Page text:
The Berlin Blues

By Drew Hayden Taylor

The Berlin Blues
  • Currently 0 out of 5 Stars.
  • 1
  • 2
  • 3
  • 4
  • 5

Sign-up or sign-in to rate this book.


A consortium of German developers shows up on the fictional Otter Lake Reserve with a seemingly irresistible offer to improve the local economy: the creation of ?Ojibway World,” a Native theme park designed to attract European tourists, causing hilarious personal and political ... Read more


Overview

A consortium of German developers shows up on the fictional Otter Lake Reserve with a seemingly irresistible offer to improve the local economy: the creation of ?Ojibway World,” a Native theme park designed to attract European tourists, causing hilarious personal and political divisions within the local community.

The Berlin Blues concludes Drew Hayden Taylor’s Blues quartet, showcasing contemporary stereotypes of First Nations people, including a fair number that originate from Indigenous communities themselves, to the often outraged delight of his international audiences.

Yet Europeans and other ethnic groups are not exempt from Taylor’s incisive but good-humoured caricatures. Central to the motivation of these German developers are the hugely successful and best-selling adventure novels of the German author Karl May, whose work Adolf Hitler recommended as ?good wholesome reading for all ages.” Written in the early twentieth century, they popularized Rousseau’s image of Indigenous peoples as ?Noble Savages” among European, and especially German youth, and have led to the creation of Karl May theme parks all over central Europe, where adult tourists can shed their inhibitions and play Cowboys and Indians with a seriousness as ridiculous as it is abandoned. This is identity politics stripped of its politically correct hyper-seriousness and dramatized to its absurd and ultimately hilarious conclusion.

The Berlin Blues premiered in Los Angeles at Native Voices in February 2007, touring to New York (at the Museum of the American Indian), and then to the museum in Washington D.C. the following May, followed by a reading tour in Germany. In Canada it was produced at Magnus Theatre in Thunder Bay in January 2008, and then by Persephone Theatre in Saskatoon.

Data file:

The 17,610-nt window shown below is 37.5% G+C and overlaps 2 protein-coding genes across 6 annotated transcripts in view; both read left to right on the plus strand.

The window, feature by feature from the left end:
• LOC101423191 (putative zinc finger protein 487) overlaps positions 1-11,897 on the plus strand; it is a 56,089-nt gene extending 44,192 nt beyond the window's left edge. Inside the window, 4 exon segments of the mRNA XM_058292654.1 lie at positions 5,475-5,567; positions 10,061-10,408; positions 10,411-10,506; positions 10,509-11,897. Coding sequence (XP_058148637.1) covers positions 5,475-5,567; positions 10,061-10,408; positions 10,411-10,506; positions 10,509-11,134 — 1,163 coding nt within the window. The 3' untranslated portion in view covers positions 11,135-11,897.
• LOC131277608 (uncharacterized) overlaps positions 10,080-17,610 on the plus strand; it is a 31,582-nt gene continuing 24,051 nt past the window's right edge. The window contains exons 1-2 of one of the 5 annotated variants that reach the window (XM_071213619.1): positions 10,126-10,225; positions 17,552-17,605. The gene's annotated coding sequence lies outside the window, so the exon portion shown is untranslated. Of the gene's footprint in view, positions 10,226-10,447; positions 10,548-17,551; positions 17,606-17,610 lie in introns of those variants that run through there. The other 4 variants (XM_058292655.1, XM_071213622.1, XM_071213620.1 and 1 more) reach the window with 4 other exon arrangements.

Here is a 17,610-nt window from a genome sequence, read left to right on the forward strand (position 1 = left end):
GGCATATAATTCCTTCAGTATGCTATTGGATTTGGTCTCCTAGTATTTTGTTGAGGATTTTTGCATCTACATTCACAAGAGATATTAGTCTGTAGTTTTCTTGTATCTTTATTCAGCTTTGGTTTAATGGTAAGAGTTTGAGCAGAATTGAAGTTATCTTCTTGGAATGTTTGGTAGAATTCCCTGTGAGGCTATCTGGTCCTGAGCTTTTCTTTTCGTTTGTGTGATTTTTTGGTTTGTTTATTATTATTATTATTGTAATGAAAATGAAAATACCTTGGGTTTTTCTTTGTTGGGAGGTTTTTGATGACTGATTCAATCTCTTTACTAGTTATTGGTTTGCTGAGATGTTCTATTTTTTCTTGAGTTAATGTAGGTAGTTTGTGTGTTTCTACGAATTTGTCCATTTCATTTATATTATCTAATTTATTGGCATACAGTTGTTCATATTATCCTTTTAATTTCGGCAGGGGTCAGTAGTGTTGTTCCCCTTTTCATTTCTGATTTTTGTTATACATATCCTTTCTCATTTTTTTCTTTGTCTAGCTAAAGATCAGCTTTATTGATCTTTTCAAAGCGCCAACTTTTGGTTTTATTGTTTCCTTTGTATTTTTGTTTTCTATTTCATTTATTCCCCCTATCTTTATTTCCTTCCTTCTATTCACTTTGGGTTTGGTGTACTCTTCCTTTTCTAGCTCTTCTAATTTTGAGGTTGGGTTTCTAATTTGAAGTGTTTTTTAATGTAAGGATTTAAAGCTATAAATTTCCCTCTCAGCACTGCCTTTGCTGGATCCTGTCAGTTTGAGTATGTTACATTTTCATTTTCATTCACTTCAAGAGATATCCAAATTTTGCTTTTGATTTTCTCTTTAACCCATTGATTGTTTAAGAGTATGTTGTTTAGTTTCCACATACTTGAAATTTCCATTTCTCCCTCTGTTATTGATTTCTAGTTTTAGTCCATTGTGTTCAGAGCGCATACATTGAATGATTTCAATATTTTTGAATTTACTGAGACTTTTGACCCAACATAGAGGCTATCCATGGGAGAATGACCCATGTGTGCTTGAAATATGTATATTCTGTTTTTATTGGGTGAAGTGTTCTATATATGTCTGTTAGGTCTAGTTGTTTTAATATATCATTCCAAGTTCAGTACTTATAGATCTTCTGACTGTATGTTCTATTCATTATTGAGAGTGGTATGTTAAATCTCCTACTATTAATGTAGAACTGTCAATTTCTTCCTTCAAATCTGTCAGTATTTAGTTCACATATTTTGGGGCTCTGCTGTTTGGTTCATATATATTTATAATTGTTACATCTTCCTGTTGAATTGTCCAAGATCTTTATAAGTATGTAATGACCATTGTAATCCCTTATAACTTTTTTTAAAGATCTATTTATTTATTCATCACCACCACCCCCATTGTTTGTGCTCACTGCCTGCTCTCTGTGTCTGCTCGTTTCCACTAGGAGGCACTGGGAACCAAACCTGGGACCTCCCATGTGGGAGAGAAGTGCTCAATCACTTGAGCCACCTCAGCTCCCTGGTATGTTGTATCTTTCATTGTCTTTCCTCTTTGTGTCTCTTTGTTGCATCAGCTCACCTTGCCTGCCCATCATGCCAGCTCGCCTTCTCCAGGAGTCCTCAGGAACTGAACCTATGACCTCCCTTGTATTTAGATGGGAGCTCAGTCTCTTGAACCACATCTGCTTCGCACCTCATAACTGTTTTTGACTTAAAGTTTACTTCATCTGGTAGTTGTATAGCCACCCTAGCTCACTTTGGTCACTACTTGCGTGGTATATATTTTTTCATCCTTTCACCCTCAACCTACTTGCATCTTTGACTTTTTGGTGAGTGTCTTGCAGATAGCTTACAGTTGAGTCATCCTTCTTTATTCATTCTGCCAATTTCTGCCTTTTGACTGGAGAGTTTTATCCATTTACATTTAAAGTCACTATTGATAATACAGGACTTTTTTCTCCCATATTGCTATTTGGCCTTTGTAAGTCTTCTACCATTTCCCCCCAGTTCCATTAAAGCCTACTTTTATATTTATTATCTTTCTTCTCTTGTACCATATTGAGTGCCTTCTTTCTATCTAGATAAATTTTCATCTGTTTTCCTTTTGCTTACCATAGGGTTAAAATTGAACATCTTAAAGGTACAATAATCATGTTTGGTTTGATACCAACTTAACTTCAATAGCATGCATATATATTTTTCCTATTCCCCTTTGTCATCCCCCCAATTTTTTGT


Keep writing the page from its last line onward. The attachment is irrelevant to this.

Drew Hayden Taylor

Drew Hayden Taylor has done many things, most of which he is proud of. An Ojibway from the Curve Lake First Nation in Ontario, he has worn many hats in his literary career, from performing stand-up comedy at the Kennedy Center in Washington D.C., to being Artistic Director of Canada’s premiere Native theatre company, Native Earth Performing Arts. He has been an award-winning playwright (with over 70 productions of his work), a journalist/columnist (appearing regularly in several Canadian newspapers and magazines), short-story writer, novelist, television scriptwriter, and has worked on over 17 documentaries exploring the Native experience. Most notably, he wrote and directed REDSKINS, TRICKSTERS AND PUPPY STEW, a documentary on Native humour for the National Film Board of Canada.

Reviews

“This play displays a healthy sense of humor…If one needs an innocuous night of theatre, this can be taken as a series of funny events. Those hoping for something deeper can find allegories and metaphors pointing through history.”
LA Splash

“Drew Hayden Taylor has produced an accomplished series of comedies about reserve life that are consummate in their dramatic mechanics … The Berlin Blues may be breezy sitcom, but it has a point to make and is masterfully done.”
Canadian Literature

“Drew Hayden Taylor has produced an accomplished series of comedies about reserve life that are consummate in their dramatic mechanics … The Berlin Blues may be breezy sitcom, but it has a point to make and is masterfully done.”
Canadian Literature

“This play displays a healthy sense of humor…If one needs an innocuous night of theatre, this can be taken as a series of funny events. Those hoping for something deeper can find allegories and metaphors pointing through history.”
LA Splash

Reader Reviews

Tell us what you think!

Sign Up or Sign In to add your review or comment.